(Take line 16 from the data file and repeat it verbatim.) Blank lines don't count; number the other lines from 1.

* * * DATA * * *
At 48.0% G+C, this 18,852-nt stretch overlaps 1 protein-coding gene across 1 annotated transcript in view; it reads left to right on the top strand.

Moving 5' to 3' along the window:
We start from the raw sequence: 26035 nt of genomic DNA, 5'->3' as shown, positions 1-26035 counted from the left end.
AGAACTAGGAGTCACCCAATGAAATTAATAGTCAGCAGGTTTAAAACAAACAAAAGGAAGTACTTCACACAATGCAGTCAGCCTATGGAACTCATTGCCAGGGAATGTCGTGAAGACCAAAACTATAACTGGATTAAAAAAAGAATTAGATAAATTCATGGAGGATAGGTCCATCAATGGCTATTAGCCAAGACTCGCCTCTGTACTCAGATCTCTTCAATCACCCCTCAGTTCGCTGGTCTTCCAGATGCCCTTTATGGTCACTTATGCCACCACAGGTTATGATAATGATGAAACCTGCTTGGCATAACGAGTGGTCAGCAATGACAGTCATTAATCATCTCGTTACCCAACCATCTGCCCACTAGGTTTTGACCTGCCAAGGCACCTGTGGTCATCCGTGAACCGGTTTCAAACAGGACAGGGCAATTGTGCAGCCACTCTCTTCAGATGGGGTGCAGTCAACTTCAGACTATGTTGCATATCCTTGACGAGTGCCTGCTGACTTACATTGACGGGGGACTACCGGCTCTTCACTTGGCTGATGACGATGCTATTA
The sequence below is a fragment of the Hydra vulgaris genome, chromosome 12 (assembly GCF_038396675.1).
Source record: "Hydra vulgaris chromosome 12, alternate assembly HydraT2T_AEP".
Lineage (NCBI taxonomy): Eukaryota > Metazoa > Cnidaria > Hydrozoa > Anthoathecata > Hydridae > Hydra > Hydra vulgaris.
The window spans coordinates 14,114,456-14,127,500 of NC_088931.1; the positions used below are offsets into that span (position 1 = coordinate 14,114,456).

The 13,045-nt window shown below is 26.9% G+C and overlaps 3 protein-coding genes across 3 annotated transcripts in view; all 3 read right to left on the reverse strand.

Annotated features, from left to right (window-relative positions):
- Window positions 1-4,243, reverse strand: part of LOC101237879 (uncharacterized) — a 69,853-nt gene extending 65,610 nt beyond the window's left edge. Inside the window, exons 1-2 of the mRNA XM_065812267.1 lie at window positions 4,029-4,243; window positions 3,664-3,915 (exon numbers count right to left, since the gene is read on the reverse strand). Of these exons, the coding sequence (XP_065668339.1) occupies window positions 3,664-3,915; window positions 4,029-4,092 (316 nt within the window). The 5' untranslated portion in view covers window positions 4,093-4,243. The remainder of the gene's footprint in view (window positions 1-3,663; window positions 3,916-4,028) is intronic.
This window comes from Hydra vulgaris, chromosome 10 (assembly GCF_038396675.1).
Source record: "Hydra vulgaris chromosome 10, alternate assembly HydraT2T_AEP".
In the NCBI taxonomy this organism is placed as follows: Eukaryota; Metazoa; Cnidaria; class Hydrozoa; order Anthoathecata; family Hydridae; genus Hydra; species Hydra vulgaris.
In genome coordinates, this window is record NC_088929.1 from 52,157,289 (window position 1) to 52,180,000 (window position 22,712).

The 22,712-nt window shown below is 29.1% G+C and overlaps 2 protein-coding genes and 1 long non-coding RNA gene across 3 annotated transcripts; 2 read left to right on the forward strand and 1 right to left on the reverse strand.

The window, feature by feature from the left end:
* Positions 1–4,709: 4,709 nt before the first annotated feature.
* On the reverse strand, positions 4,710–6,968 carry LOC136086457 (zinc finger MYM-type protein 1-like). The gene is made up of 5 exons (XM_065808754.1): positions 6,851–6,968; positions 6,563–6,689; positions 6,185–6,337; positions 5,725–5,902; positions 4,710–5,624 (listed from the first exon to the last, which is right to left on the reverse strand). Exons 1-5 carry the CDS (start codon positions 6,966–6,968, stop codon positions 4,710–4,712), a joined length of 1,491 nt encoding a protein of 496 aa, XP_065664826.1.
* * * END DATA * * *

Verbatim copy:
The 22,712-nt window shown below is 29.1% G+C and overlaps 2 protein-coding genes and 1 long non-coding RNA gene across 3 annotated transcripts; 2 read left to right on the forward strand and 1 right to left on the reverse strand.